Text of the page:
After China’s Naval Modernization, It Seeks to Rewrite International Law and Exclude the U.S. from the South China Sea

Journal of Political Risk, Vol. 6, No. 2, February 2018

A PLAN Shenyang J-15 carrier-based fighter aircraft is preparing to land on Chinese aircraft carrier PLANS Liaoning (CV-16). Source: Wikimedia Commons.

James E. Fanell

(Capt., USN, Ret.)

The People’s Republic of China (PRC) Ministry of Defense representative reportedly stated at this week’s Munich Security Conference that the PRC now interprets the United Nations Convention on the Law of the Sea (UNCLOS) as stating that naval forces are forbidden to operate in a coastal state’s Exclusive Economic Zone (EEZ) without said state’s prior permission.

This raises the question of why Beijing has now come to this “enlightened” position? Where was the PRC since 1949 as US Navy warships peacefully sailed the waters of the South China Sea over the past 70 years? Or where was the PRC from 1972 to 1982 as China participated in the American-led effort to craft and ratify UNCLOS? More importantly, why did Beijing not complain of US Navy operations in the South China Sea in 1996 when the PRC ratified UNCLOS?

Why is the PRC now making this an issue? I think the answer is very easy to understand. After nearly 20 years of the most robust naval modernization since WW II, the PRC now believes they have a big enough and capable enough Navy and Maritime Law Enforcement force to back up their sovereignty claims to the entirety of the South China Sea.

As such, the world is silently witnessing the biggest territorial acquisition in the post-WW II era. The PRC’s annexation of the South China Sea (taken over a series of years) is larger than Russia’s forcible acquisition of the Crimea and the Donbas region of eastern Ukraine. Both are actions of naked and violent expansionism by two totalitarian dictatorships.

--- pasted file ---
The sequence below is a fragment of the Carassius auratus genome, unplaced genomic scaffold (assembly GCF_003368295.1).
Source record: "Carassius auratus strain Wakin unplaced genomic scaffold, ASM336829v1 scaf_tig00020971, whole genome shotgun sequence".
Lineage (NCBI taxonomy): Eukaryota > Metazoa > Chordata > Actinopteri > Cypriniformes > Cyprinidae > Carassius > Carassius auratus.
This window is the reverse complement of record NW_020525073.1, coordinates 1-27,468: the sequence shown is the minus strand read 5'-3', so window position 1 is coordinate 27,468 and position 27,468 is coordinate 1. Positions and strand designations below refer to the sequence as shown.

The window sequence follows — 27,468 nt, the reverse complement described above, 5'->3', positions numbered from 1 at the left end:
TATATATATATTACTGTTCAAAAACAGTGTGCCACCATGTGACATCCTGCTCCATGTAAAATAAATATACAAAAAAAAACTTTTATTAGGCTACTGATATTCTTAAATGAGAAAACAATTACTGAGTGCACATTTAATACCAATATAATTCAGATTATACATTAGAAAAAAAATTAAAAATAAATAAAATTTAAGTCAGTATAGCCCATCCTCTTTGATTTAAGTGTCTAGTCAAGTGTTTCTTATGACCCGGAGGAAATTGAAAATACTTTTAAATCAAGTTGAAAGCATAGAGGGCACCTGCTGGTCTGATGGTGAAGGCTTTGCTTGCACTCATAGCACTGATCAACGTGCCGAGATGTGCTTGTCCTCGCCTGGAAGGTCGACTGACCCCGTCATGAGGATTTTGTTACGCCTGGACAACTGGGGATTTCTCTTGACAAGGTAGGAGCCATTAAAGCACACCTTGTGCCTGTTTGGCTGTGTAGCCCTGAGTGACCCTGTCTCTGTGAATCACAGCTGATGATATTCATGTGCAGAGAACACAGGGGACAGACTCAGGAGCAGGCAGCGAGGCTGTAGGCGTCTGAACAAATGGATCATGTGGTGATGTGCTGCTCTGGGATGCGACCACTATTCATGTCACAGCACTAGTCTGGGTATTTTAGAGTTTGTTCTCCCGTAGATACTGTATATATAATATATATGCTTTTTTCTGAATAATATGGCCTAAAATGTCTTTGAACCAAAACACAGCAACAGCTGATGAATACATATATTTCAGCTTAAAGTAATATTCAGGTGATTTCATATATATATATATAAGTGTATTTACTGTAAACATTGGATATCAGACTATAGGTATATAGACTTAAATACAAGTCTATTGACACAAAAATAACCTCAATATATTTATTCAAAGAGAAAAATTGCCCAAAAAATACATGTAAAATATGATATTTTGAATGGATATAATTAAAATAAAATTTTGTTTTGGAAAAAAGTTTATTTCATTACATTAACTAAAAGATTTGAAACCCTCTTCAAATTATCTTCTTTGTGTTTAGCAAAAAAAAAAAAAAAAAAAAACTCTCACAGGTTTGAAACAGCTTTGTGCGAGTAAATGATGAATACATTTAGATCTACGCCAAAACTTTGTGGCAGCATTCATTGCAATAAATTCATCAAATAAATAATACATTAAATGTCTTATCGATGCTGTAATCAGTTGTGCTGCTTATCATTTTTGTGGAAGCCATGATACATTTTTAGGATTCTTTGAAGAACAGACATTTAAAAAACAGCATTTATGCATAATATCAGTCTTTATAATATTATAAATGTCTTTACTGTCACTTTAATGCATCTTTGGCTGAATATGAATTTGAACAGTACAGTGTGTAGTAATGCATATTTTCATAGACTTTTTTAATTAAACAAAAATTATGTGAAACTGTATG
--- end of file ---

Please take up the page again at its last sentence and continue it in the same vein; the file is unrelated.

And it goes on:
The U.S. Government is challenging the PRC’s effort to re-interpret UNCLOS by deploying the USS Carl Vinson Carrier Strike Group for operations in the South China Sea this month and next with port calls in the Philippines and Vietnam. What is also needed is an information campaign that highlights our actions and reminds the Chinese Communist Party (CCP) that no matter how they try and twist international law or conduct their influence campaigns, that they cannot change history and will not be successful in taking control of the South China Sea.

Regardless of the statements from the PRC’s Ministry of Defense, UNCLOS does not prevent warships from any coastal state from being allowed to sail in international waters on the high seas or in an EEZ outside of the 12 nm territorial limit, especially in a disputed area like the South China Sea. China knows this, but is purposefully trying to rewrite history and international law to justify their illegal effort to acquire the entirety of the South China Sea and thus have control over 1/3 of the world’s global shipping volume. It won’t work, but the U.S. Government needs a sophisticated counter-influence campaign to publicly expose Beijing’s devious behavior.

Secretaries Tillerson and Mattis should speak up and against the PRC’s statement in the international press. Now more than ever, we need a tough public stance against China’s creeping expansionism.

James E. Fanell (Capt., USN, Ret.) is a Government Fellow with the Geneva Centre for Security Policy. He was previously the Director of Intelligence and Information Operations for the U.S. Pacific Fleet and a National Security Affairs Fellow at the Hoover Institution at Stanford University. JPR Status: Opinion.